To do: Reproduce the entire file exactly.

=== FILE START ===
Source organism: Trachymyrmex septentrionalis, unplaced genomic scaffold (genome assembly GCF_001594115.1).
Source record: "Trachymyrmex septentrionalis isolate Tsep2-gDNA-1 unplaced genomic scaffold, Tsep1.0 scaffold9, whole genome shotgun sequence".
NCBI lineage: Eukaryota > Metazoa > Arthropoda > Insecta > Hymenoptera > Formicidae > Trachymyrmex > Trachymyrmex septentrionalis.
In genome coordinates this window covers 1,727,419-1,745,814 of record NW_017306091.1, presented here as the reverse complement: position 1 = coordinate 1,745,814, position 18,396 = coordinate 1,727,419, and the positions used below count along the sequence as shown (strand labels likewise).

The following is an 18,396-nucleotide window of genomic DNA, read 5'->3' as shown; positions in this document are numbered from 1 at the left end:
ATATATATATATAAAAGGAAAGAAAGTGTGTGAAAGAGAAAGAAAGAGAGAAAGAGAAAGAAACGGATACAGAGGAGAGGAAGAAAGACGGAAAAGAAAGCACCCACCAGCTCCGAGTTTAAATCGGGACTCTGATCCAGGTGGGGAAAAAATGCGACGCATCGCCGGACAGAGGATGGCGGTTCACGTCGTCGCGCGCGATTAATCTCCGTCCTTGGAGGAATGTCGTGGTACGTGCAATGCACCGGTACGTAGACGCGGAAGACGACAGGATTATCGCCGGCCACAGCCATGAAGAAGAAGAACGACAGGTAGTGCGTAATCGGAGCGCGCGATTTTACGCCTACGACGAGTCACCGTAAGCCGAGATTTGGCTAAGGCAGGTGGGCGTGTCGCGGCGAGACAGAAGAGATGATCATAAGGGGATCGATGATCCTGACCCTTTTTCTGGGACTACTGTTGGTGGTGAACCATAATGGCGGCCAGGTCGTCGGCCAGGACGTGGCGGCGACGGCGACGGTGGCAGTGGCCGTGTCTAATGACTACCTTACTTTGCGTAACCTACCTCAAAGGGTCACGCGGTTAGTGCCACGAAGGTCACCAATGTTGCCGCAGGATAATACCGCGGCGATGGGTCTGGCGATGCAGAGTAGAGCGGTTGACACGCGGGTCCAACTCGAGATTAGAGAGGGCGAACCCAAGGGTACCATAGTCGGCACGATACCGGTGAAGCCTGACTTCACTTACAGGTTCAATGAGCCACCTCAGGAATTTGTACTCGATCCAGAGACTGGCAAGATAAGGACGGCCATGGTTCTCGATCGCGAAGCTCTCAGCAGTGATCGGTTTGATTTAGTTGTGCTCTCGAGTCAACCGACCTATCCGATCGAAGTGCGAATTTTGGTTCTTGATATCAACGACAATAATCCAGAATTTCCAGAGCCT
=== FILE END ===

Source organism: Trachymyrmex septentrionalis, unplaced genomic scaffold (genome assembly GCF_001594115.1).
Source record: "Trachymyrmex septentrionalis isolate Tsep2-gDNA-1 unplaced genomic scaffold, Tsep1.0 scaffold9, whole genome shotgun sequence".
NCBI lineage: Eukaryota > Metazoa > Arthropoda > Insecta > Hymenoptera > Formicidae > Trachymyrmex > Trachymyrmex septentrionalis.
In genome coordinates this window covers 1,727,419-1,745,814 of record NW_017306091.1, presented here as the reverse complement: position 1 = coordinate 1,745,814, position 18,396 = coordinate 1,727,419, and the positions used below count along the sequence as shown (strand labels likewise).

The following is an 18,396-nucleotide window of genomic DNA, read 5'->3' as shown; positions in this document are numbered from 1 at the left end:
ATATATATATATAAAAGGAAAGAAAGTGTGTGAAAGAGAAAGAAAGAGAGAAAGAGAAAGAAACGGATACAGAGGAGAGGAAGAAAGACGGAAAAGAAAGCACCCACCAGCTCCGAGTTTAAATCGGGACTCTGATCCAGGTGGGGAAAAAATGCGACGCATCGCCGGACAGAGGATGGCGGTTCACGTCGTCGCGCGCGATTAATCTCCGTCCTTGGAGGAATGTCGTGGTACGTGCAATGCACCGGTACGTAGACGCGGAAGACGACAGGATTATCGCCGGCCACAGCCATGAAGAAGAAGAACGACAGGTAGTGCGTAATCGGAGCGCGCGATTTTACGCCTACGACGAGTCACCGTAAGCCGAGATTTGGCTAAGGCAGGTGGGCGTGTCGCGGCGAGACAGAAGAGATGATCATAAGGGGATCGATGATCCTGACCCTTTTTCTGGGACTACTGTTGGTGGTGAACCATAATGGCGGCCAGGTCGTCGGCCAGGACGTGGCGGCGACGGCGACGGTGGCAGTGGCCGTGTCTAATGACTACCTTACTTTGCGTAACCTACCTCAAAGGGTCACGCGGTTAGTGCCACGAAGGTCACCAATGTTGCCGCAGGATAATACCGCGGCGATGGGTCTGGCGATGCAGAGTAGAGCGGTTGACACGCGGGTCCAACTCGAGATTAGAGAGGGCGAACCCAAGGGTACCATAGTCGGCACGATACCGGTGAAGCCTGACTTCACTTACAGGTTCAATGAGCCACCTCAGGAATTTGTACTCGATCCAGAGACTGGCAAGATAAGGACGGCCATGGTTCTCGATCGCGAAGCTCTCAGCAGTGATCGGTTTGATTTAGTTGTGCTCTCGAGTCAACCGACCTATCCGATCGAAGTGCGAATTTTGGTTCTTGATATCAACGACAATAATCCAGAATTTCCAGAGCCT